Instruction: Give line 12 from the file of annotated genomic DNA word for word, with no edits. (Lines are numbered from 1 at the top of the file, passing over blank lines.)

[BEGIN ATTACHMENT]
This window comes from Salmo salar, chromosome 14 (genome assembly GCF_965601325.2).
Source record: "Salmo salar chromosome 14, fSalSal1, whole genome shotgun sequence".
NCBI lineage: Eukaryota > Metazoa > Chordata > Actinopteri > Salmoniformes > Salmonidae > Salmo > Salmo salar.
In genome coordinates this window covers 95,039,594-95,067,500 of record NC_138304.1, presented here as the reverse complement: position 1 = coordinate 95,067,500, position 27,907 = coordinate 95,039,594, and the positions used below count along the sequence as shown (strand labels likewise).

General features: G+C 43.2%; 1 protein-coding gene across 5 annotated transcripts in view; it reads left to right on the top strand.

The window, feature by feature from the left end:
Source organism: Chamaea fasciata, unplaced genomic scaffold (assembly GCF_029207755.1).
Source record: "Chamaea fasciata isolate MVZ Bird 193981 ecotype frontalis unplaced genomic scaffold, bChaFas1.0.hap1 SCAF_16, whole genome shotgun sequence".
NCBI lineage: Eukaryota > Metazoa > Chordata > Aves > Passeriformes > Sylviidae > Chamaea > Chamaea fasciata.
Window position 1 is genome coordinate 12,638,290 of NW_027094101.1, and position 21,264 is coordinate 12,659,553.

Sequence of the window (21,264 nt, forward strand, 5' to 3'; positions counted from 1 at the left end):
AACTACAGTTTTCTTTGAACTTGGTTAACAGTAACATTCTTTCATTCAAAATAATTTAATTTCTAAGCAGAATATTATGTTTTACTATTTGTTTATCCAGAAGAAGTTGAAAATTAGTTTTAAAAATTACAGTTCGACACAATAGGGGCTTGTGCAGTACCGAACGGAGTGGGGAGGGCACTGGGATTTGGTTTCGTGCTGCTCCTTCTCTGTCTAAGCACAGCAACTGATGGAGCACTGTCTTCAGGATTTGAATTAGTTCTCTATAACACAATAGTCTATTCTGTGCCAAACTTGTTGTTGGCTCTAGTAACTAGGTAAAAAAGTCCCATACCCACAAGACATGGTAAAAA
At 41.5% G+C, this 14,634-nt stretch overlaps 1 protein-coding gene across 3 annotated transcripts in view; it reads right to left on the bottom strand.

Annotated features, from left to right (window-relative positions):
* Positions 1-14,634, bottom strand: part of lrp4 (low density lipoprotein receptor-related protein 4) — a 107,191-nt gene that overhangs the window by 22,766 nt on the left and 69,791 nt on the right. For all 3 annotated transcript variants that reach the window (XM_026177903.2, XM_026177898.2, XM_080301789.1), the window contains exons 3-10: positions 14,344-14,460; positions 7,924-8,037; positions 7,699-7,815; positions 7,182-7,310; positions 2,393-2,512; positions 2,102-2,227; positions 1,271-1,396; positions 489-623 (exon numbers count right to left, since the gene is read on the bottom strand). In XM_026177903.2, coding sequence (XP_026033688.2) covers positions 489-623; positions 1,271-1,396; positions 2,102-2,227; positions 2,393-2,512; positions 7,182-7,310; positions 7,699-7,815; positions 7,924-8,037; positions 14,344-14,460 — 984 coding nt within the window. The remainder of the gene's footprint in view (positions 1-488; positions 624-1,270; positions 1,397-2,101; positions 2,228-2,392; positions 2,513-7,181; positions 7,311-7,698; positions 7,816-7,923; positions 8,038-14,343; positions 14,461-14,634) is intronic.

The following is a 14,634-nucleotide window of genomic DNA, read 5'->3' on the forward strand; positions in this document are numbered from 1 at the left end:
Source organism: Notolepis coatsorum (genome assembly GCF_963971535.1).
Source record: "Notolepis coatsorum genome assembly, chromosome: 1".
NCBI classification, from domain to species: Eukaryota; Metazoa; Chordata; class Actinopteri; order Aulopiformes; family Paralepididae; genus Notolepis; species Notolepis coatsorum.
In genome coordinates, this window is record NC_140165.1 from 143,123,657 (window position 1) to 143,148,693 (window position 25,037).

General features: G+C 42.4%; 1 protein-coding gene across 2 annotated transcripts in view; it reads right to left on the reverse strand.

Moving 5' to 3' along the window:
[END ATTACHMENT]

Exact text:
AACTACAGTTTTCTTTGAACTTGGTTAACAGTAACATTCTTTCATTCAAAATAATTTAATTTCTAAGCAGAATATTATGTTTTACTATTTGTTTATCCAGAAGAAGTTGAAAATTAGTTTTAAAAATTACAGTTCGACACAATAGGGGCTTGTGCAGTACCGAACGGAGTGGGGAGGGCACTGGGATTTGGTTTCGTGCTGCTCCTTCTCTGTCTAAGCACAGCAACTGATGGAGCACTGTCTTCAGGATTTGAATTAGTTCTCTATAACACAATAGTCTATTCTGTGCCAAACTTGTTGTTGGCTCTAGTAACTAGGTAAAAAAGTCCCATACCCACAAGACATGGTAAAAA